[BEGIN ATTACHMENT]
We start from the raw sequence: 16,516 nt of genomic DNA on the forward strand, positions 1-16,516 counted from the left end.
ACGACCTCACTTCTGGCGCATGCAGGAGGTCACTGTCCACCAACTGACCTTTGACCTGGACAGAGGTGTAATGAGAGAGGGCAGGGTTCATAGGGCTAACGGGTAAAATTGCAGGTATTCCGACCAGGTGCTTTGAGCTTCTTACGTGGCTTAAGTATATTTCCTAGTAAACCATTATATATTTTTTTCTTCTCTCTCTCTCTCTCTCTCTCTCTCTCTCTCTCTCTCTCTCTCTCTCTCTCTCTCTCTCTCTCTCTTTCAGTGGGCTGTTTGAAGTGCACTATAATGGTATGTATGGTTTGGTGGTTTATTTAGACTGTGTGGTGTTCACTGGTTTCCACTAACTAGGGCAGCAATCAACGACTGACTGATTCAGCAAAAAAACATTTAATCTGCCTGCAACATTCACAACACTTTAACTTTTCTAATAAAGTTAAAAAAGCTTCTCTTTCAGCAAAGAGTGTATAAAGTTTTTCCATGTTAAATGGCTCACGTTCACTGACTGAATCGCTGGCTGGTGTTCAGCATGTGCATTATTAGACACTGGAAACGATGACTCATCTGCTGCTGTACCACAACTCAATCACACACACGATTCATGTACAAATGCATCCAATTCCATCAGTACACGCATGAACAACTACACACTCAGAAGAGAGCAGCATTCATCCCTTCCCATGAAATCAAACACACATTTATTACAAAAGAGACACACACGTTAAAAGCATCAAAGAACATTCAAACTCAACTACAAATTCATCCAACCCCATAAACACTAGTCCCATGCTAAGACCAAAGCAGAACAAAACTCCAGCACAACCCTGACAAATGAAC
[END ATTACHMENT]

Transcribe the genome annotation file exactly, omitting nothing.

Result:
We start from the raw sequence: 16,516 nt of genomic DNA on the forward strand, positions 1-16,516 counted from the left end.
ACGACCTCACTTCTGGCGCATGCAGGAGGTCACTGTCCACCAACTGACCTTTGACCTGGACAGAGGTGTAATGAGAGAGGGCAGGGTTCATAGGGCTAACGGGTAAAATTGCAGGTATTCCGACCAGGTGCTTTGAGCTTCTTACGTGGCTTAAGTATATTTCCTAGTAAACCATTATATATTTTTTTCTTCTCTCTCTCTCTCTCTCTCTCTCTCTCTCTCTCTCTCTCTCTCTCTCTCTCTCTCTCTCTCTCTCTTTCAGTGGGCTGTTTGAAGTGCACTATAATGGTATGTATGGTTTGGTGGTTTATTTAGACTGTGTGGTGTTCACTGGTTTCCACTAACTAGGGCAGCAATCAACGACTGACTGATTCAGCAAAAAAACATTTAATCTGCCTGCAACATTCACAACACTTTAACTTTTCTAATAAAGTTAAAAAAGCTTCTCTTTCAGCAAAGAGTGTATAAAGTTTTTCCATGTTAAATGGCTCACGTTCACTGACTGAATCGCTGGCTGGTGTTCAGCATGTGCATTATTAGACACTGGAAACGATGACTCATCTGCTGCTGTACCACAACTCAATCACACACACGATTCATGTACAAATGCATCCAATTCCATCAGTACACGCATGAACAACTACACACTCAGAAGAGAGCAGCATTCATCCCTTCCCATGAAATCAAACACACATTTATTACAAAAGAGACACACACGTTAAAAGCATCAAAGAACATTCAAACTCAACTACAAATTCATCCAACCCCATAAACACTAGTCCCATGCTAAGACCAAAGCAGAACAAAACTCCAGCACAACCCTGACAAATGAAC